Maintenance & Warranty
Quality Assurance Plaque
Each and every foundation poured by Coello & Associates receives a serial numbered plaque. The serial number is a very integral part of our quality control process. During excavation, each site is inspected and photographed. Our foundation experts then determine if any adjustments must be made as a result of the site conditions. Pictures are also taken during the construction process, during which a quality control expert examines each foundation to ensure it meets our standards. These pictures, along with all other job related information, are all digitally catalogued by serial number.
Cataloging each job is especially beneficial in the following situations:
- If there is a problem with the foundation.
- If the homeowner has decided to renovate the home.
- If the building inspector has a question now or in the future.
If the buyer’s home inspector has an issue with the foundation at the time of resale.
In addition to the serial number, our plaques contain our contact information. We’re proud of our work, and want our customers to be able to reach us if they should need to. Just as a painter signs each canvas, we put our name on our work of art!
Information regarding warranty coverage on our foundations or flatwork can be found in our formal warranty documents found below:
Extended foundation warranties are available with the option of adding Tuff-N-Dri Waterproofing. These warranties are transferable for a small fee and are performance based.
If you feel you have a warranty issue, we recommend that you contact your builder first. If you are not satisfied with the information provided to you by your builder, please contact our office at 262-650-1300. If possible, please have the serial number from the Quality Assurance Plaque in your basement available when you call.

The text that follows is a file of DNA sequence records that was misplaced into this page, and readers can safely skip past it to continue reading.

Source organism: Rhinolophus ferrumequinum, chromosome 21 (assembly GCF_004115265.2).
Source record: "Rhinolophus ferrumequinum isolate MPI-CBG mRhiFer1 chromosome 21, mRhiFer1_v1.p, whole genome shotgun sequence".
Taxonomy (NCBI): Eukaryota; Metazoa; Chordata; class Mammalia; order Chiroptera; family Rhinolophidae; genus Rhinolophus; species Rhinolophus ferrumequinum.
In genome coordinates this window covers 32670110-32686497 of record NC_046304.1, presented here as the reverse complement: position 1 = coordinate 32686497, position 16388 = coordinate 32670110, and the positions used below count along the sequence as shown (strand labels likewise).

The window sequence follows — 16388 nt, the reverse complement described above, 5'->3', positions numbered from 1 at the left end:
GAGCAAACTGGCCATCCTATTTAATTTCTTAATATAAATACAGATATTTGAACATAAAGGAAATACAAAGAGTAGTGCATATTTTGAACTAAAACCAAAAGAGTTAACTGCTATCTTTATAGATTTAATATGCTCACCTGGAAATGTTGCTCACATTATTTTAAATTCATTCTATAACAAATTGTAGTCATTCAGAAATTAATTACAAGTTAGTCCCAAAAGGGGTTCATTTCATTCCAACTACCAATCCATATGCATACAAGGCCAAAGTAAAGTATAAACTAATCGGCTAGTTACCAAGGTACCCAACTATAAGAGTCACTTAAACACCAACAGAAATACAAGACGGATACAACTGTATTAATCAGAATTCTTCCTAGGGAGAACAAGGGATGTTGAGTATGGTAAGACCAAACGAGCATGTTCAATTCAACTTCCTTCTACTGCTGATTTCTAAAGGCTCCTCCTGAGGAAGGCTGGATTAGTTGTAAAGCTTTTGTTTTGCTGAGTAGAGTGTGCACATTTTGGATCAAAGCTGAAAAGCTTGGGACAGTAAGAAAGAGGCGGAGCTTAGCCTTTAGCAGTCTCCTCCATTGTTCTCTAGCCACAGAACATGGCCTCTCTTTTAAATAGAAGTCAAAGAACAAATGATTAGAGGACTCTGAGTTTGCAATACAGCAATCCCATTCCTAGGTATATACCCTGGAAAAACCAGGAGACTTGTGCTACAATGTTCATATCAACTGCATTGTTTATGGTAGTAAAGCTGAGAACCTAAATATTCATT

Coello & Associates abides by the standards set forth by the Metropolitan Builders Association Masonry & Concrete Standard.
Here are some tips to help you get the most out of your concrete basement and flatwork.
- Seal your garage floors. Your vehicles pick up salt and other chemicals during the winter months. Salt and other de-icing chemicals will wreak havoc on your concrete if left unprotected.
- Keep your garage floors clean. As noted above, salt and other chemicals can lead to damaged concrete. Don’t let these damaging substances sit on your concrete for extended periods of time.
- Run a dehumidifier in your basement. Even if you don’t have a moisture problem, a dehumidifier is a smart choice for all basements.
- Make sure your sump pump works. Every 6 months, pull up on the float and make sure it runs. Be sure that the discharge from the sump is sending water away from the house. There does not need to be water in the crock in order for the sump pump to run.
- Put a cover on your window wells. Basement windows are much more prone to leakage than above grade windows. Covers are your best defense. Well covers can be purchased at most home improvement stores. We also offer egress well covers.
- Clean your windows. Most basement windows have a weep hole system at the bottom of the window to drain water. Make sure to keep the bottom tracks clean and pay close attention to the visible holes or openings. These must be kept clear of debris in order for the system to drain water properly.
- Keep your window wells free of debris. For the wells to properly drain water, they should be filled with stone on the inside of the well. This stone should be at least 2″ down from the window sill and must be free of debris and silt.
- Maintain your downspouts. These must be connected and the water should flow away from your house. Improperly maintained downspouts can cause water to pool next to the foundation wall causing water to enter your basement.
- Keep a close eye on your exterior grade level. To keep your basement dry, keep soils 8″ down from the top of your foundation wall and make sure the grade slopes away from your home. Follow these same guidelines for patios poured up against your house.
Concrete Sealing & De-Icing Chemical Damage